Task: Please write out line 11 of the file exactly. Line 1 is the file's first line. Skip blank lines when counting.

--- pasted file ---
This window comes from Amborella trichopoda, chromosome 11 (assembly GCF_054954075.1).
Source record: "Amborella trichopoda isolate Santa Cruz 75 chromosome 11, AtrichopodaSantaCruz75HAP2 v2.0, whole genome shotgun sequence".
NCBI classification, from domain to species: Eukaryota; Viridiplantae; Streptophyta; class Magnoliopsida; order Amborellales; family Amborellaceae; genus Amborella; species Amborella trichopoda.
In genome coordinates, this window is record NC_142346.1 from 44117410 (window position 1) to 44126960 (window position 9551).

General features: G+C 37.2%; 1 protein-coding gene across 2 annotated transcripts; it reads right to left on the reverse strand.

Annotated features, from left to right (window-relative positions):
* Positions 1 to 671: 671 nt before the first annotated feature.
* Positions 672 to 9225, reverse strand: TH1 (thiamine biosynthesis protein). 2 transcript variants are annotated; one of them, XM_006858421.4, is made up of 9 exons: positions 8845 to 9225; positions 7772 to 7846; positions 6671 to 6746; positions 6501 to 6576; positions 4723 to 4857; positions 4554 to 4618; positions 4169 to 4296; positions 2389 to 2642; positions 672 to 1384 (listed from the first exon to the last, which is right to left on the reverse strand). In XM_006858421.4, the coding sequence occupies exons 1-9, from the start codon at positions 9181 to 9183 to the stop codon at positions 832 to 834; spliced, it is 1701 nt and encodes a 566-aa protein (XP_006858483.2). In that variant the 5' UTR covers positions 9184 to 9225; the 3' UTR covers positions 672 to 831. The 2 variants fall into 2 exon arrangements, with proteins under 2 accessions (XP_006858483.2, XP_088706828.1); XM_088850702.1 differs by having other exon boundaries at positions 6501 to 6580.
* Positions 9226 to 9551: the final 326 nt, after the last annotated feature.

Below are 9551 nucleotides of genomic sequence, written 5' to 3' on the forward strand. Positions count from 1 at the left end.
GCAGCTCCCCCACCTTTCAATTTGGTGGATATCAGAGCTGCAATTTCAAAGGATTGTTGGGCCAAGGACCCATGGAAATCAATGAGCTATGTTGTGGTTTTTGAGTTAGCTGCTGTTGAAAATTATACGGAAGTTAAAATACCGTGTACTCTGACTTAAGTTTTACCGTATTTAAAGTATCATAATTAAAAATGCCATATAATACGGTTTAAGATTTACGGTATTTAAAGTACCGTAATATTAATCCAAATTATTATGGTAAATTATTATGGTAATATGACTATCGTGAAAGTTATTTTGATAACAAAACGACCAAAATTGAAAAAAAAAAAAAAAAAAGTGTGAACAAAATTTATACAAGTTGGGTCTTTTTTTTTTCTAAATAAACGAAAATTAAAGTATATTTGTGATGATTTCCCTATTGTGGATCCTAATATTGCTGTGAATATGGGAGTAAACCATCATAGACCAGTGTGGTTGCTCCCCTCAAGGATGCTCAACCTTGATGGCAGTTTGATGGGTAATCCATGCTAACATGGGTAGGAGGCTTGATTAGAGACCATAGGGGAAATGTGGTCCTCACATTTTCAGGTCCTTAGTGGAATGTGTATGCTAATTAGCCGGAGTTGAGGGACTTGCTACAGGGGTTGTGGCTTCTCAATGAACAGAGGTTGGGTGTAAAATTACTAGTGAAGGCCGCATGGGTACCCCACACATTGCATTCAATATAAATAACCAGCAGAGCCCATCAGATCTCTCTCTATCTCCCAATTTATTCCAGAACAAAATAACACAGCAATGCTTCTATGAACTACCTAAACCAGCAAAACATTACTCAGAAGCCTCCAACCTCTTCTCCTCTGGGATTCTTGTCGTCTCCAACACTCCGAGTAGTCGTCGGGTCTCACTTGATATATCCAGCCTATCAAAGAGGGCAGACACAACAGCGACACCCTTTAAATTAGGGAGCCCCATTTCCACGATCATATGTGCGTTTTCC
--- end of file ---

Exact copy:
GCAGCTCCCCCACCTTTCAATTTGGTGGATATCAGAGCTGCAATTTCAAAGGATTGTTGGGCCAAGGACCCATGGAAATCAATGAGCTATGTTGTGGTTTTTGAGTTAGCTGCTGTTGAAAATTATACGGAAGTTAAAATACCGTGTACTCTGACTTAAGTTTTACCGTATTTAAAGTATCATAATTAAAAATGCCATATAATACGGTTTAAGATTTACGGTATTTAAAGTACCGTAATATTAATCCAAATTATTATGGTAAATTATTATGGTAATATGACTATCGTGAAAGTTATTTTGATAACAAAACGACCAAAATTGAAAAAAAAAAAAAAAAAAGTGTGAACAAAATTTATACAAGTTGGGTCTTTTTTTTTTCTAAATAAACGAAAATTAAAGTATATTTGTGATGATTTCCCTATTGTGGATCCTAATATTGCTGTGAATATGGGAGTAAACCATCATAGACCAGTGTGGTTGCTCCCCTCAAGGATGCTCAACCTTGATGGCAGTTTGATGGGTAATCCATGCTAACATGGGTAGGAGGCTTGATTAGAGACCATAGGGGAAATGTGGTCCTCACATTTTCAGGTCCTTAGTGGAATGTGTATGCTAATTAGCCGGAGTTGAGGGACTTGCTACAGGGGTTGTGGCTTCTCAATGAACAGAGGTTGGGTGTAAAATTACTAGTGAAGGCCGCATGGGTACCCCACACATTGCATTCAATATAAATAACCAGCAGAGCCCATCAGATCTCTCTCTATCTCCCAATTTATTCCAGAACAAAATAACACAGCAATGCTTCTATGAACTACCTAAACCAGCAAAACATTACTCAGAAGCCTCCAACCTCTTCTCCTCTGGGATTCTTGTCGTCTCCAACACTCCGAGTAGTCGTCGGGTCTCACTTGATATATCCAGCCTATCAAAGAGGGCAGACACAACAGCGACACCCTTTAAATTAGGGAGCCCCATTTCCACGATCATATGTGCGTTTTCC